Long prison sentences for Grasser, Meischberger and Hochegger


        Former finance minister Karl-Heinz Grasser was sentenced to eight years imprisonment in the Buwog criminal trial in Vienna on Friday.  The Grasser confidante Walter Meischberger received seven years imprisonment.  Ex-lobbyist Peter Hochegger received six years imprisonment as an additional sentence.  The senate of lay judges, chaired by judge Marion Hohenecker, condemned Grasser for breach of trust and acceptance of gifts by officials as well as forging evidence.  The judgments are not final.        </p><div>
        <p>Judge Hohenecker said that Grasser had abused his political function, violated property interests and failed to meet his obligations.  The ex-finance minister is called against his conviction.  While the verdict was still being given, his lawyer Manfred Ainedter wrote that the verdict was a "blatant misjudgment, all legal remedies will be raised".  The judgment will "of course be fought with an annulment complaint and appeal to the Supreme Court".</p>            

From Ainedter’s point of view, the Schöffensenat “did not withstand the enormous pressure to condemn the media prejudice, which was unique in the Second Republic, with thousands of negative media reports and wrongly condemned Karl-Heinz Grasser”. Ainedter now also wants to bring the suspicion of bias of Judge Marion Hohenecker expressed at the beginning of the proceedings before the Constitutional Court (VfGH).

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The second defendant, ex-FPÖ general secretary Meischberger, left the large jury court room in the Vienna criminal court while the verdict was being pronounced visibly angry. He was just waiting for his seven-year sentence. He thus missed the fact that he was more lucky, at least in one other case: he was acquitted of the fraud allegations surrounding the sale of his villa in Vienna-Döbling.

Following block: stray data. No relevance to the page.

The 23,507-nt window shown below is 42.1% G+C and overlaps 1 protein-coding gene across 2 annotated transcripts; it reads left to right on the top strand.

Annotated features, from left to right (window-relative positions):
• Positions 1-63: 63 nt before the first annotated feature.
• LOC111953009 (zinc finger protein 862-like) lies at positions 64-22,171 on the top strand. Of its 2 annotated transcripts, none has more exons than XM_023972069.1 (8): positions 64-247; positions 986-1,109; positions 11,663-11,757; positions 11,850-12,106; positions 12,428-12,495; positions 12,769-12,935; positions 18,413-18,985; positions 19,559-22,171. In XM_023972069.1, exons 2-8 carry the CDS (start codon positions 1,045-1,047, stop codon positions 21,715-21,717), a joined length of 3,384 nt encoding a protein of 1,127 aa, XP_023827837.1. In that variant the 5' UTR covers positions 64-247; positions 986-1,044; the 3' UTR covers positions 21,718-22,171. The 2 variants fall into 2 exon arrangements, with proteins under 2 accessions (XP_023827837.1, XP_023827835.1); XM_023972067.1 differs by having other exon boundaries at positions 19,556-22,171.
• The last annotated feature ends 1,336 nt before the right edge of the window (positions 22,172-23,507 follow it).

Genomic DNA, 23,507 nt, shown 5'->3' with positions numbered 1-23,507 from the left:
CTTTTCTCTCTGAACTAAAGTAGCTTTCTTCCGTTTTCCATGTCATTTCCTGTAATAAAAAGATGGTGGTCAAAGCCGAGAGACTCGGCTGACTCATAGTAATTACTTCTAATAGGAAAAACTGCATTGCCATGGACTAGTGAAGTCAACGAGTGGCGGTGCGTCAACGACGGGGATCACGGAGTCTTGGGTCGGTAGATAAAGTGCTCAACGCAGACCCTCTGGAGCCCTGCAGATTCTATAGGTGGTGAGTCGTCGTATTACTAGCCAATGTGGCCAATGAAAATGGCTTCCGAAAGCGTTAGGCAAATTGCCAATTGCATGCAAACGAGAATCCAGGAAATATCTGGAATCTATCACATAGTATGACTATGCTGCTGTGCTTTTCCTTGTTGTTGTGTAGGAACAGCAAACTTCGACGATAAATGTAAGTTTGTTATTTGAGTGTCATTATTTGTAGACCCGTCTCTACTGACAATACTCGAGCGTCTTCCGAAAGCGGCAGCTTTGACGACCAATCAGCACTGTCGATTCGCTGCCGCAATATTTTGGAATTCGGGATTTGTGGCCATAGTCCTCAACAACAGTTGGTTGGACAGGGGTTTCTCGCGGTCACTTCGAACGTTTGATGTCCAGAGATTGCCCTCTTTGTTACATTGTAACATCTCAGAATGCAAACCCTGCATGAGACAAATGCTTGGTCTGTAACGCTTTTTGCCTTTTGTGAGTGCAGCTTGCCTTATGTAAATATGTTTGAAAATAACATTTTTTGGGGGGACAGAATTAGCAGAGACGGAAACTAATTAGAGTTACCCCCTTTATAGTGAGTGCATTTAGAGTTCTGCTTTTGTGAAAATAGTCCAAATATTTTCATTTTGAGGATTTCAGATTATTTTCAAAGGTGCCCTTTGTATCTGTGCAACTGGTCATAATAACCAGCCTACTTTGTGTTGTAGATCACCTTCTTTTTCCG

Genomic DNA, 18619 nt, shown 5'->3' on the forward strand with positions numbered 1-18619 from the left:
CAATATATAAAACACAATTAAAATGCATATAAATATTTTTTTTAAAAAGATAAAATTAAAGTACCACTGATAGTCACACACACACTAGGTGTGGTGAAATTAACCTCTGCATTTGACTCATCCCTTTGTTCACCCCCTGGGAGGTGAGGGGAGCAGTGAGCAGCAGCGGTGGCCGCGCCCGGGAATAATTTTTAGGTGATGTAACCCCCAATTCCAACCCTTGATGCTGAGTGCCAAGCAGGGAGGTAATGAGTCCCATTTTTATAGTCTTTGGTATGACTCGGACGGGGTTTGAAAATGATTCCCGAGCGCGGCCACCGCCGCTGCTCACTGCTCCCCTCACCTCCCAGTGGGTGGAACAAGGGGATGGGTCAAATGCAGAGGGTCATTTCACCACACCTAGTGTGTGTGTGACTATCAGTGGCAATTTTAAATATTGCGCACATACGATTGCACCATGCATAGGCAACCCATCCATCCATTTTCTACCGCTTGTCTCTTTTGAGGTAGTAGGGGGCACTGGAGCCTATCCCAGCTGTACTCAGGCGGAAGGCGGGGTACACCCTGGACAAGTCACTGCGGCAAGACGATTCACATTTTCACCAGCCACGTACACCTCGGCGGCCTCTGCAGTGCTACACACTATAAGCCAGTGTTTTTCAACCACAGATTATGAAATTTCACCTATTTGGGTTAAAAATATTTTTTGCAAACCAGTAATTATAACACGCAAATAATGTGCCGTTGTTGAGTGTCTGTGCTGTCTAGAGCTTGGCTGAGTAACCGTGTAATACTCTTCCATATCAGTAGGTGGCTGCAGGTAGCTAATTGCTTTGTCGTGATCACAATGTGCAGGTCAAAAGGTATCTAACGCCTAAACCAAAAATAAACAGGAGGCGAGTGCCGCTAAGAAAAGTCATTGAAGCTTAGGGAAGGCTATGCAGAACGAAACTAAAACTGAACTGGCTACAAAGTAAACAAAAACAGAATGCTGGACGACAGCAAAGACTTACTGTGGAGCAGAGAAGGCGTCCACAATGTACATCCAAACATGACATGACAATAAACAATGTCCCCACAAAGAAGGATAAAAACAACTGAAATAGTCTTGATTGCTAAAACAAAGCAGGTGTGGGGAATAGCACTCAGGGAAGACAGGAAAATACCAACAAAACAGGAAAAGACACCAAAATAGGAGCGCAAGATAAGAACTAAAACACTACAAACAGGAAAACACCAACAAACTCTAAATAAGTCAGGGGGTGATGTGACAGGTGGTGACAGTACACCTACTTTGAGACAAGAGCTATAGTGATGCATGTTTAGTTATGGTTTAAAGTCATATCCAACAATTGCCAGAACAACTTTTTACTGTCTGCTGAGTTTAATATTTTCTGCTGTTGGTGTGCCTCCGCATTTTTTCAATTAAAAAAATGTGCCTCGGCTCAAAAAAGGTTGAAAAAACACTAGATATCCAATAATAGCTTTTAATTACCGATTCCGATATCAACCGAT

The prosecutor’s office for business and corruption accused Grasser, the finance minister in two governments of ex-Chancellor Wolfgang Schüssel (ÖVP), of having committed embezzlement in the privatization of federal apartments in 2004 and of allowing himself to be bribed. He is also said to have received a bribe when the tax authorities rented the Terminal Tower office building in Linz in 2006. The Buwog privatization involves a commission of 9.6 million euros, while the Linz office building is said to have flowed 200,000 euros. According to the indictment, the money is said to have been split between Grasser and his co-defendants.

Grasser and co-defendants Walter Meischberger and Ernst Plech – the latter has been unable to stand trial for health reasons for a long time – reject the allegations and accuse the accusers of partiality and violation of the law. The witnesses accuse them of lying. The co-accused ex-lobbyist Peter Hochegger made a partial confession at the beginning of the trial and thus incriminated the other defendants.

The process in the Vienna Regional Criminal Court began on December 12, 2017, and the trial lasted 168 days. A total of 150 witnesses were questioned. In addition to the suspicion of corruption in the privatization of federal housing (Buwog and other housing associations) and the Terminal Tower office building in Linz, charges relating to Telekom-Valora party financing and a fraud allegation relating to Walter Meischberger’s villa were also included in the trial.

In the process, the question was examined in detail whether secret information from Grasser about Meischberger and Hochegger flowed to the ultimately victorious bidders Immofinanz and RLB Upper Austria during the privatization of the federal housing. Grasser and Meischberger deny this decidedly. Using a tip from Hochegger and Meischberger, Immofinanz / RLB Upper Austria outbid CA Immo by almost a million and won the bid for the federal apartments with EUR 961 million. Meischberger stated that he had received the crucial information from the – now deceased – ex-FPÖ boss and Carinthian governor Jörg Haider.

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                            Those: APA                            </span>


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